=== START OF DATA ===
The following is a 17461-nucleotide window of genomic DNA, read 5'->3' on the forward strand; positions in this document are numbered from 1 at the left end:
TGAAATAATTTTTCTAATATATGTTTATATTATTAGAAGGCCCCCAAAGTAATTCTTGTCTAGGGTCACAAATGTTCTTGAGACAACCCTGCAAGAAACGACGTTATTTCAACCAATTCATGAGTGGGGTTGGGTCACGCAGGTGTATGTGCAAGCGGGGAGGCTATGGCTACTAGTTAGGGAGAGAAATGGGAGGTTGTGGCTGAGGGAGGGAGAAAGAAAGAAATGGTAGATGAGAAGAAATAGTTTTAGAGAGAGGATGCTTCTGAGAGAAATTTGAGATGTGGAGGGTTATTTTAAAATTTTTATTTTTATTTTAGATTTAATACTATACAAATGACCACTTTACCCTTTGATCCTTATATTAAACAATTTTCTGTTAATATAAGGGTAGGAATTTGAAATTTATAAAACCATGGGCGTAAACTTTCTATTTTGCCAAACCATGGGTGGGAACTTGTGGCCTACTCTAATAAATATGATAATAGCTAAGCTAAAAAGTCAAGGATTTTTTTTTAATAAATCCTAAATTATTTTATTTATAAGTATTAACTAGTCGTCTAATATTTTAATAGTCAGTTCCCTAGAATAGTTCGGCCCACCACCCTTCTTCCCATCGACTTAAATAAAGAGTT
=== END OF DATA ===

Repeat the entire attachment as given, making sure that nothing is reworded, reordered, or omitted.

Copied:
The following is a 17461-nucleotide window of genomic DNA, read 5'->3' on the forward strand; positions in this document are numbered from 1 at the left end:
TGAAATAATTTTTCTAATATATGTTTATATTATTAGAAGGCCCCCAAAGTAATTCTTGTCTAGGGTCACAAATGTTCTTGAGACAACCCTGCAAGAAACGACGTTATTTCAACCAATTCATGAGTGGGGTTGGGTCACGCAGGTGTATGTGCAAGCGGGGAGGCTATGGCTACTAGTTAGGGAGAGAAATGGGAGGTTGTGGCTGAGGGAGGGAGAAAGAAAGAAATGGTAGATGAGAAGAAATAGTTTTAGAGAGAGGATGCTTCTGAGAGAAATTTGAGATGTGGAGGGTTATTTTAAAATTTTTATTTTTATTTTAGATTTAATACTATACAAATGACCACTTTACCCTTTGATCCTTATATTAAACAATTTTCTGTTAATATAAGGGTAGGAATTTGAAATTTATAAAACCATGGGCGTAAACTTTCTATTTTGCCAAACCATGGGTGGGAACTTGTGGCCTACTCTAATAAATATGATAATAGCTAAGCTAAAAAGTCAAGGATTTTTTTTTAATAAATCCTAAATTATTTTATTTATAAGTATTAACTAGTCGTCTAATATTTTAATAGTCAGTTCCCTAGAATAGTTCGGCCCACCACCCTTCTTCCCATCGACTTAAATAAAGAGTT